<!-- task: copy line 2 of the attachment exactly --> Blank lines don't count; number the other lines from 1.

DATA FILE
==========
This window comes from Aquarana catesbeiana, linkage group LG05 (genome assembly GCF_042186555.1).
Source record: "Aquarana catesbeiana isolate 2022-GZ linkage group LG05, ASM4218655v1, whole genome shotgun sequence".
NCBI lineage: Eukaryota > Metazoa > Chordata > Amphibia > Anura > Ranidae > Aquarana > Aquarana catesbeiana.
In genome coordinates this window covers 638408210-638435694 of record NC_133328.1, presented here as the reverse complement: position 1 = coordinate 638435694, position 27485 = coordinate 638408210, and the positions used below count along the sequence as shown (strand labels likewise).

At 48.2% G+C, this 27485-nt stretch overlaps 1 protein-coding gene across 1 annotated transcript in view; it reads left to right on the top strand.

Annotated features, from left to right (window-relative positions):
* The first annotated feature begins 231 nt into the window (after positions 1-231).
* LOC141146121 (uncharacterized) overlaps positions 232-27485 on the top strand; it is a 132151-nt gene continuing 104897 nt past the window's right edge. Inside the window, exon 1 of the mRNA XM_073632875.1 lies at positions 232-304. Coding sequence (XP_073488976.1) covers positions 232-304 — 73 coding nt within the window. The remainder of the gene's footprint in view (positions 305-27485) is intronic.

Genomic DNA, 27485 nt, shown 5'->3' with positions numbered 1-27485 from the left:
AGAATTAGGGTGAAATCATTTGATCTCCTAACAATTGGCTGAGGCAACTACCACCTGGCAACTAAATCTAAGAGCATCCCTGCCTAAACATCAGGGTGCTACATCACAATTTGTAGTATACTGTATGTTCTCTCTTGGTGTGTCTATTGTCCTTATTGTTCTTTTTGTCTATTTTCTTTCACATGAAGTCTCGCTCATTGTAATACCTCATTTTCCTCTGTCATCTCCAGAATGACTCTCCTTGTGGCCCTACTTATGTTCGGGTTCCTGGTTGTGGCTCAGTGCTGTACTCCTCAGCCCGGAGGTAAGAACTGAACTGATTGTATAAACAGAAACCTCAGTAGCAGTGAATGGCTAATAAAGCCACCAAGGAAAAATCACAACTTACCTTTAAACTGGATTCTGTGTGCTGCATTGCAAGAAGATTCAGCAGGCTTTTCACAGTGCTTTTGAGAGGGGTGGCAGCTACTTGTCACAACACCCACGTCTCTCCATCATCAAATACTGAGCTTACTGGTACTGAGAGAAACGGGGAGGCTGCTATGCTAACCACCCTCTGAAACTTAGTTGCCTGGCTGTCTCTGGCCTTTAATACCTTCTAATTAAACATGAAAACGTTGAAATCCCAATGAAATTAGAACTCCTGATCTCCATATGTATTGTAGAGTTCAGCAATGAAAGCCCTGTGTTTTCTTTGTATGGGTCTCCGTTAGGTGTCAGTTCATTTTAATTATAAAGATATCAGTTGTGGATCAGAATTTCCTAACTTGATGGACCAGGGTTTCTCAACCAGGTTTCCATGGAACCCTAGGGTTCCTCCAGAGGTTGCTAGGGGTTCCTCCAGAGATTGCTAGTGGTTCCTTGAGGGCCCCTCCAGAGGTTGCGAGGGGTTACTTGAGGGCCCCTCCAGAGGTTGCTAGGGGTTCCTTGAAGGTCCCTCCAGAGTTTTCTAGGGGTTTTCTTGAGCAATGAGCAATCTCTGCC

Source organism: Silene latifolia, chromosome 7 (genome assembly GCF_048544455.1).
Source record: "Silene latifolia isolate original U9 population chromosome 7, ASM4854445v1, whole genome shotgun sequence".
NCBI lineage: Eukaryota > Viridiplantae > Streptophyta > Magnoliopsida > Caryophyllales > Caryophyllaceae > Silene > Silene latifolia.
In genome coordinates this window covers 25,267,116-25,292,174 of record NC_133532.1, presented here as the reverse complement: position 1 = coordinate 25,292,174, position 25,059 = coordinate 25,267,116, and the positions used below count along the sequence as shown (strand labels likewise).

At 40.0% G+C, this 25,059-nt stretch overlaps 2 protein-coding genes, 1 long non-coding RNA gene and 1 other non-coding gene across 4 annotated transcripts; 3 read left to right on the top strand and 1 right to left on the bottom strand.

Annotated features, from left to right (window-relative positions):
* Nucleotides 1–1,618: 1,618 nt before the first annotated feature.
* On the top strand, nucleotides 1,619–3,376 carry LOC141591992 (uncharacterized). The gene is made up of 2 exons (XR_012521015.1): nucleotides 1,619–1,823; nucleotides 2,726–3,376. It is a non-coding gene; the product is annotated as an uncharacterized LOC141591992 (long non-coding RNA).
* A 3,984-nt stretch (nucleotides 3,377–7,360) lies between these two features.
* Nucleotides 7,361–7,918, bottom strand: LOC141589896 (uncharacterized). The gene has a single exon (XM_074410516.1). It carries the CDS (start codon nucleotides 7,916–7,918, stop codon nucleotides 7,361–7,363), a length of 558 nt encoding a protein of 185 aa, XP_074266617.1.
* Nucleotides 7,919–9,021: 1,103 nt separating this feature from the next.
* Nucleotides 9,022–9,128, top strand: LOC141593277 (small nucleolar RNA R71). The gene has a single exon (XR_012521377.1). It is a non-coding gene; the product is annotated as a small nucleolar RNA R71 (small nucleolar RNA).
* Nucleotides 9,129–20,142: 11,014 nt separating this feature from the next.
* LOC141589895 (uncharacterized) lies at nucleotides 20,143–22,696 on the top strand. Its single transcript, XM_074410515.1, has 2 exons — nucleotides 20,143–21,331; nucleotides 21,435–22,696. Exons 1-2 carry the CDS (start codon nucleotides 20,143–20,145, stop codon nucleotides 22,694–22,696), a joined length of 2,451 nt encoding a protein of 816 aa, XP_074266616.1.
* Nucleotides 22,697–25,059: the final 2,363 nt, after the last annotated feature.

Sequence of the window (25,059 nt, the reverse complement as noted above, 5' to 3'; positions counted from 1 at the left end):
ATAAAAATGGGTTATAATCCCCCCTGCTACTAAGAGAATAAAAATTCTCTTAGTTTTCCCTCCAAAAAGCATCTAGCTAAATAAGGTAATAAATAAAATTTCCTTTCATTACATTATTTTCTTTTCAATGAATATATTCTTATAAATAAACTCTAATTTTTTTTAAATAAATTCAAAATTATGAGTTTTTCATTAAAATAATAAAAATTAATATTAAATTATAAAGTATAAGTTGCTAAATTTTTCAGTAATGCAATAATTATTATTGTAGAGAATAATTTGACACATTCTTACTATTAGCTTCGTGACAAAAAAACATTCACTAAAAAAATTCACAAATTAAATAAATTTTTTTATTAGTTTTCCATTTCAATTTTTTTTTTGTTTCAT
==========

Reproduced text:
Source record: "Aquarana catesbeiana isolate 2022-GZ linkage group LG05, ASM4218655v1, whole genome shotgun sequence".